Most of the Earth has always been covered by salt water. Starting from the late Cretaceous we begin to see the continents drifting into their modern positions. These geologic events had profound effects on global climate, which gradually became cooler and drier on average from the Eocene to the present day. Also, we see very early on how marine animals recovered following the devastation of the late Cretaceous and achieved its modern composition. Unlike terrestrial or freshwater animals, marine animals are able to achieve a truly worldwide distribution because there are no barriers to obstruct their expansion. As a result, many oceanic species are quite long-lived. The modern Great White Shark, for example, has existed for at least 16 million years, and its relative Megalodon was around for 28 million years.
|Tropical reefs like this one could be found in shallow|
waters all over the world during the late Paleocene.
|Ambulocetus natans, one of the first whales of the|
early Eocene. This species lived in both saltwater
and freshwater habitats.
|Dourodon atrox, a basilosaurid whale of the late Eocene. |
These were the first whales to have become fully incapable
of leaving the water, having rigid flippers and vestigal
Two significant tectonic events occurred during the Eocene; India collided with southern Asia around 45mya, and Arabia connected with west Asia 34mya around the Eocene/Oligocene boundary. As a result, the Tethys Sea had disappeared, possibly setting in motion the cooling trend that continued from the Oligocene to the Pleistocene.
|Reconstructed skeleton of Megalodon (Carcharocles |
megalodon) on display at the Calvert Marine Museum.
After evolving during the middle Oligocene, this giant
shark ruled the seas for almost 30 million years.
|Acrophoca longirostris, a long-bodied seal closely related|
to the extant Leopard Seal (Hydrurga leptonyx), and
possibly ancestral to it. It is known from late Miocene
rocks off the coast of South America.
|The Great White Shark (Carcharodon carharias) was the|
same 15mya as it is today. It evolved in response to
the adaptive radiation of pinnipeds at that time.
|The formation of the Panamanian Land Bridge 3.5mya led|
to changes in ocean circulation, which led to the formation
of the Greenland ice cap and the beginning of the glacial
activity that would characterize the Pleistocene.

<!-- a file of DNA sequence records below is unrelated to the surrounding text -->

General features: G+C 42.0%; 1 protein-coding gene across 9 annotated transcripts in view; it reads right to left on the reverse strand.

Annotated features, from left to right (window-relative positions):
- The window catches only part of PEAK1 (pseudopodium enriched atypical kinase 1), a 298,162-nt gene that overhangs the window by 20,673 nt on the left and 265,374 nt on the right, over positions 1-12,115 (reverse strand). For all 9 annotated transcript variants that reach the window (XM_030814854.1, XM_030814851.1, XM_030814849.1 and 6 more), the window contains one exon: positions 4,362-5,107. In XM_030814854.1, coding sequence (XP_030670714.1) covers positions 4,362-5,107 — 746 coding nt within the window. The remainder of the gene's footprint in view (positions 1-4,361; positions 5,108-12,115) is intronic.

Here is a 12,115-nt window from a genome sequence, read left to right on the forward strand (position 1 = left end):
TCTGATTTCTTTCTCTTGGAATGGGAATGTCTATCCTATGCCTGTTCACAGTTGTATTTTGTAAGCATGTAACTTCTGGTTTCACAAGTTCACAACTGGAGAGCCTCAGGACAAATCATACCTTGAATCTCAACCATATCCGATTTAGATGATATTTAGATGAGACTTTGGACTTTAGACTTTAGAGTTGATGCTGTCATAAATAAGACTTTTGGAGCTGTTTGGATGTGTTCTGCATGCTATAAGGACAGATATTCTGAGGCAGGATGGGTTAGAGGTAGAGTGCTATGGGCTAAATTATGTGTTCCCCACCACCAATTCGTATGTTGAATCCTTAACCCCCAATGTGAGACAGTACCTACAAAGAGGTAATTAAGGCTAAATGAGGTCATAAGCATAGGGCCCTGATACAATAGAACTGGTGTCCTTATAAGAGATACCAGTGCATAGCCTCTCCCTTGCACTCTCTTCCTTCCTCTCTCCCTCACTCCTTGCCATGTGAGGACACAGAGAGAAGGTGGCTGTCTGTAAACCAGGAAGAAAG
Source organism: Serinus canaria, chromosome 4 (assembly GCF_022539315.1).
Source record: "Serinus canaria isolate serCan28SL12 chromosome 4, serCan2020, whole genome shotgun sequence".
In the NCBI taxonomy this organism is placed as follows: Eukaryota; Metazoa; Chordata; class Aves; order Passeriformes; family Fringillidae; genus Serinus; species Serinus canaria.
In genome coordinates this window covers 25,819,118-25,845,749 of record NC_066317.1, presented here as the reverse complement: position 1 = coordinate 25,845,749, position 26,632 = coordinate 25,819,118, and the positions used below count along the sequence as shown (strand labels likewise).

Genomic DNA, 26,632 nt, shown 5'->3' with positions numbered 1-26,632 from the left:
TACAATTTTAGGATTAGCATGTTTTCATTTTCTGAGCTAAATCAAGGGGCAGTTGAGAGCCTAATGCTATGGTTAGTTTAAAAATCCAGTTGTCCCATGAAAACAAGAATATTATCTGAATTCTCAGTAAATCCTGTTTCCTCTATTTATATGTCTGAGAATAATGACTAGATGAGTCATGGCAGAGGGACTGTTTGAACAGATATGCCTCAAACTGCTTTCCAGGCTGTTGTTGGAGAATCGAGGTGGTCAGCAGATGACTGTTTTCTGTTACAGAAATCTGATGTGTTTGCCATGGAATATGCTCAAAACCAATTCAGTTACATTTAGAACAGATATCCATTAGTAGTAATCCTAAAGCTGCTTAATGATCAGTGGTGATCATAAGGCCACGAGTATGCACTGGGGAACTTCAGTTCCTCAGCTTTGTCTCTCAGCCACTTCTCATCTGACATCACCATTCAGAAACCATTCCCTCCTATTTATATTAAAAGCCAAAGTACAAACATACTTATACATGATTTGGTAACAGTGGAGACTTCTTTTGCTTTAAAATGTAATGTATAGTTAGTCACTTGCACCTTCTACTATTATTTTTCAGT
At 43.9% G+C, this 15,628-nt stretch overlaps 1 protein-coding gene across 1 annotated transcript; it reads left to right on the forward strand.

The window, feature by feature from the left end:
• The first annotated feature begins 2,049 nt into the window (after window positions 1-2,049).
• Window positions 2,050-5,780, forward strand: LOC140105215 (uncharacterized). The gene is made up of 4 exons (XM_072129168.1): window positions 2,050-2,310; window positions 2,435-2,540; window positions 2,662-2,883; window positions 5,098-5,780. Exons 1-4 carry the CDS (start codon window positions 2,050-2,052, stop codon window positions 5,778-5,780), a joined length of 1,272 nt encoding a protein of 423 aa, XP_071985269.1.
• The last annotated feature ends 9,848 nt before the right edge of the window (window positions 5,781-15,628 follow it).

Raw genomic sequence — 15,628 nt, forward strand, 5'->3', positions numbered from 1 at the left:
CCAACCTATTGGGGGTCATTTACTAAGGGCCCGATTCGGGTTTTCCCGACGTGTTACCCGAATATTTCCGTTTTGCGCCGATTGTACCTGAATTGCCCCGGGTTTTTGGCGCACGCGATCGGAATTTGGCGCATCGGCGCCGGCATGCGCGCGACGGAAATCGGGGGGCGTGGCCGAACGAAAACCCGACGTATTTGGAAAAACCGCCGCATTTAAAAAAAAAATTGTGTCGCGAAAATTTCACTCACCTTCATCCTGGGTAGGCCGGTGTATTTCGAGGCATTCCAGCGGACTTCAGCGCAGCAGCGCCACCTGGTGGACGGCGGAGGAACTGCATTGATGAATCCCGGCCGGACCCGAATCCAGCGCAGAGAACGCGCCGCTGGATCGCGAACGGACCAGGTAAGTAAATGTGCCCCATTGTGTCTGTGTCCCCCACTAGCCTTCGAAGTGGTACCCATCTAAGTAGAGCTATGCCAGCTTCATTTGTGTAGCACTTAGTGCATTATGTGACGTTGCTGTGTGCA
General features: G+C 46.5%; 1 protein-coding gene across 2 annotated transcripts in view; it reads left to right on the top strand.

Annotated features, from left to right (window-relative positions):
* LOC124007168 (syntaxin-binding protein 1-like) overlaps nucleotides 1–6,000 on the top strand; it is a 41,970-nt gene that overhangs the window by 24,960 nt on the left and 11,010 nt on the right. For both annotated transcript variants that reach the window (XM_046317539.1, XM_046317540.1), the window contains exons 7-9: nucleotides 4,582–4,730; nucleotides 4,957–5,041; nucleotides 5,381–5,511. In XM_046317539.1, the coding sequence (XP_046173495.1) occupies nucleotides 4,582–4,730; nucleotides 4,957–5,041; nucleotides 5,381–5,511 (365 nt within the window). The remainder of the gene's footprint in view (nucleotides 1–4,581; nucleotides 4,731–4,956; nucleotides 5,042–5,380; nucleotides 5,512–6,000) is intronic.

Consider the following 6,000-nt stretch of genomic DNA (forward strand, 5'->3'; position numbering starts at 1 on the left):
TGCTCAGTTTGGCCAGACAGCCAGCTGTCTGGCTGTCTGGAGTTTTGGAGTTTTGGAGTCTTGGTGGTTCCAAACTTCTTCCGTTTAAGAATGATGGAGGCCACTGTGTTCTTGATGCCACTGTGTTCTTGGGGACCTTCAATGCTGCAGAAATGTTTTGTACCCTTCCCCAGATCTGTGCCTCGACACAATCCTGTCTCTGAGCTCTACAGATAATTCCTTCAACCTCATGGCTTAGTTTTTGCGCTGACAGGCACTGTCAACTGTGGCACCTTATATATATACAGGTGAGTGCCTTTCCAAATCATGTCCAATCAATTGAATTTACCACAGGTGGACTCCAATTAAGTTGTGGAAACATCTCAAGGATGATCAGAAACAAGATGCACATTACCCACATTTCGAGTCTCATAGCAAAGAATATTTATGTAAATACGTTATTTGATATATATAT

|The Killer Whale (Orcinus orca) evolved during the Pliocene |
and survives virtually unchanged. Later by the end of the
Pleistocene it would become the top predator of the world's
surface waters following the extinction of Megalodon.
Starting in the middle Pliocene, northern and southern parts of the world began to experience more pronounced, seasonal drops in temperature. For the first time we see the evolution of truly cold-adapted land mammals such as bison, mammoths, and lynxes. Despite these events, the marine fauna remained largely unaffected. The majority of the animals around at the time would have been very familiar to us today with modern types of cetaceans, pinnipeds, sirenians, sharks, turtles, penguins, and sea birds.
|Polar Bears (Ursus maritimus) evolved from Brown Bears |
(Ursus arctos) during the Pleistocene and specialize
in hunting on the sea ice. During peak glacial conditions
this bear's range would extend as far south as
Harrison & Bryden. "Whales, Dolphins, and Porpoises". Facts on File, November 1988
Haines, Tim. "Walking With Prehistoric Beasts: A Prehistoric Safari". DK Publishing, November 2001
Hooker, J. J., "Tertiary to Present", pp. 459-465, Vol. 5. of Selley, Richard C., L Robin McCocks, and Ian R. Plimer, Encyclopedia of Geology, Oxford: Elsevier Limited, 2005. ISBN 0-12-636380-3
Barron, J, Bralower, T., Huber, M., Lyle, A., Ravelo, C., Rea, D., Wilson, P. (April 2008). "Pacific Ocean and Cenozoic Evolution of Climate". Reviews of Geophysics 46 (2): 1-47
- Reef system: Sean Conolly, 15 August 2006, Wikimedia Commons
- Coral Reef: Jim Maragous/U.S. Fish and Wildlife Service, 27 March 2011, Wikimedia Commons
- Ambulocetus skeleton: Ghedo,13 August 2011, Wikimedia Commons
- Dourodon skeleton: EveK, 2 September 2007, Wikimedia Commons
- Megalodon skeleton: Dr. Alton C. Dooley, Wikimedia Commons
- Great White Shark: Hermanus Backpackers, 10 March 2009, Wikimedia Commons
- Ice ridges of northern Alaska: Rear Admiral Harley D. Nygren, NOAA Corps, Spring 1949, Wikimedia Commons
- Killer Whales: Robert Pittman, 2005, Wikimedia Commons
- Polar Bear: Alan Wilson, 2007, Wikimedia Commons